I haven’t been able to bring myself to read a single article about what happened, though I see the headlines and I hear people talk about it. I envision the stampede, and innocent people dying of asphyxiation. All I read on the topic are the emails from my son’s yeshiva. Today’s email informed us that there was a funeral for one young man from the yeshiva last night, after Shabbat ended, and there were two more today. The young men who died were all 21, just like my son.
I OFTEN think about how different my family is from the haredi families of the other young men at his yeshiva: how we have three kids, and many of them have 10 or 12 kids; how our understanding and observance of Jewish law is so different; how we dress differently; and so on. But now, I can’t stop thinking about how similar we are – most of all, how we all love our children. They may have more children than I do, but I know that losing one of them is every bit as tragic for them as it would be for me. Just as my worst fear for a brief time on Thursday evening was that something might have happened to my son, that was their worst fear – and for some of them, their worst fear has come true. Even with the great pain I’ve been carrying around these last few days, I know that it can’t even begin to compare to their pain. My heart may be broken for them… but their hearts are truly broken.
My husband and I worry about the fact that our son could be suffering from PTSD. I have to say that I have been incredibly impressed with how his yeshiva – which I have always respected, but which I usually feel I can’t relate to – is handling this devastating situation. They have provided for all kinds of counseling with behavioral health available for those who want it (they can even make anonymous phone calls to a counselor if they prefer) and they’re working hard to get entry permits to Israel for those parents who want to visit their sons. If they’re able to pull this off, my husband is going to go for a couple of days to see my son – to check in on him and see how he’s doing. I can’t go because I have responsibilities here that I can’t get out of, so I’ll stay here with my other two kids. But part of me (okay, all of me) wants to fly over to Israel just for a day, even an hour… just to see my son and to hug him.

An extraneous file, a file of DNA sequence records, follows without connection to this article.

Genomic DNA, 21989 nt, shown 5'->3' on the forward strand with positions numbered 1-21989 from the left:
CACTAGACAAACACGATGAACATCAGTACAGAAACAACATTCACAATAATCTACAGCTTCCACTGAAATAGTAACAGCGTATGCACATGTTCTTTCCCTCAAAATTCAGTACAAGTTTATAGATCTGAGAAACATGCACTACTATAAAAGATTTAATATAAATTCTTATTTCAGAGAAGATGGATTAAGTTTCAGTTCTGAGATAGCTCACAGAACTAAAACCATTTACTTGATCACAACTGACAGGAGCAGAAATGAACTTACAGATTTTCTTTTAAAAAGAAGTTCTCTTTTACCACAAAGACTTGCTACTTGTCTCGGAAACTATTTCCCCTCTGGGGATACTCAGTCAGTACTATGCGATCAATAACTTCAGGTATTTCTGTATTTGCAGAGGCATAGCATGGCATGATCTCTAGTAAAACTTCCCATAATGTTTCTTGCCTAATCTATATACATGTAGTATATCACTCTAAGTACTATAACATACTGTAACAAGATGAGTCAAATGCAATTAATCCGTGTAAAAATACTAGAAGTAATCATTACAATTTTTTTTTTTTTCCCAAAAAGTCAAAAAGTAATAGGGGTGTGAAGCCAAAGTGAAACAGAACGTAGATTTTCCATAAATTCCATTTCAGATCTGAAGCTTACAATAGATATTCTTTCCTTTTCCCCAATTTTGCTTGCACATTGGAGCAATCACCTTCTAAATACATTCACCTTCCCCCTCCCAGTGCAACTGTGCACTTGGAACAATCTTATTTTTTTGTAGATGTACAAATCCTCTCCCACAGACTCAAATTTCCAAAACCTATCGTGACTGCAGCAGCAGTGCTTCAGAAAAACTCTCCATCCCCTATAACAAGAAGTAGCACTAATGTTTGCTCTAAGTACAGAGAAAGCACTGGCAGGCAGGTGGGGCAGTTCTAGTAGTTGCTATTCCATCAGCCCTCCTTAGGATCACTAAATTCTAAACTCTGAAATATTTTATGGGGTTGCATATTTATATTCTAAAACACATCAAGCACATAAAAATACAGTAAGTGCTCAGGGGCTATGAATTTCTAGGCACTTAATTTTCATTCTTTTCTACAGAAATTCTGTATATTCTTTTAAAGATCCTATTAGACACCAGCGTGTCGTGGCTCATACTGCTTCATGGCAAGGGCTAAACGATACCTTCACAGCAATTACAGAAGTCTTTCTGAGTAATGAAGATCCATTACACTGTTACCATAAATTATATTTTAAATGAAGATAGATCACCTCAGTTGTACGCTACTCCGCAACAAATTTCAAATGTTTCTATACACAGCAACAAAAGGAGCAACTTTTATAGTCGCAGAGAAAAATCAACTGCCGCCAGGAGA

While the way the yeshiva has been handling everything and the fact that my husband may be able to see my son offers me some comfort, I still feel personally stuck. I just can’t move on from what has happened. No matter what I’m doing, my mind drifts off to Mount Meron, to an evening my son was lucky enough to survive, at least physically – but an evening where some of his peers, and many others, weren’t so fortunate. I find myself constantly fighting back tears – and at other times not even bothering to try to fight them back. Though I may not be able to read any of the articles about that tragic Lag Ba’omer evening – not now, and maybe not ever – I do know what happened. I will continue pray for all of the families who lost loved ones. 
And I will remember, that despite the many things we don’t have in common, we’re a lot more alike than we are different.
The writer, a rabbi, is director of the Rukin Rabbinic Fellowship for 18Doors and the spiritual leader of Temple Menorah Keneseth Chai in Philadelphia.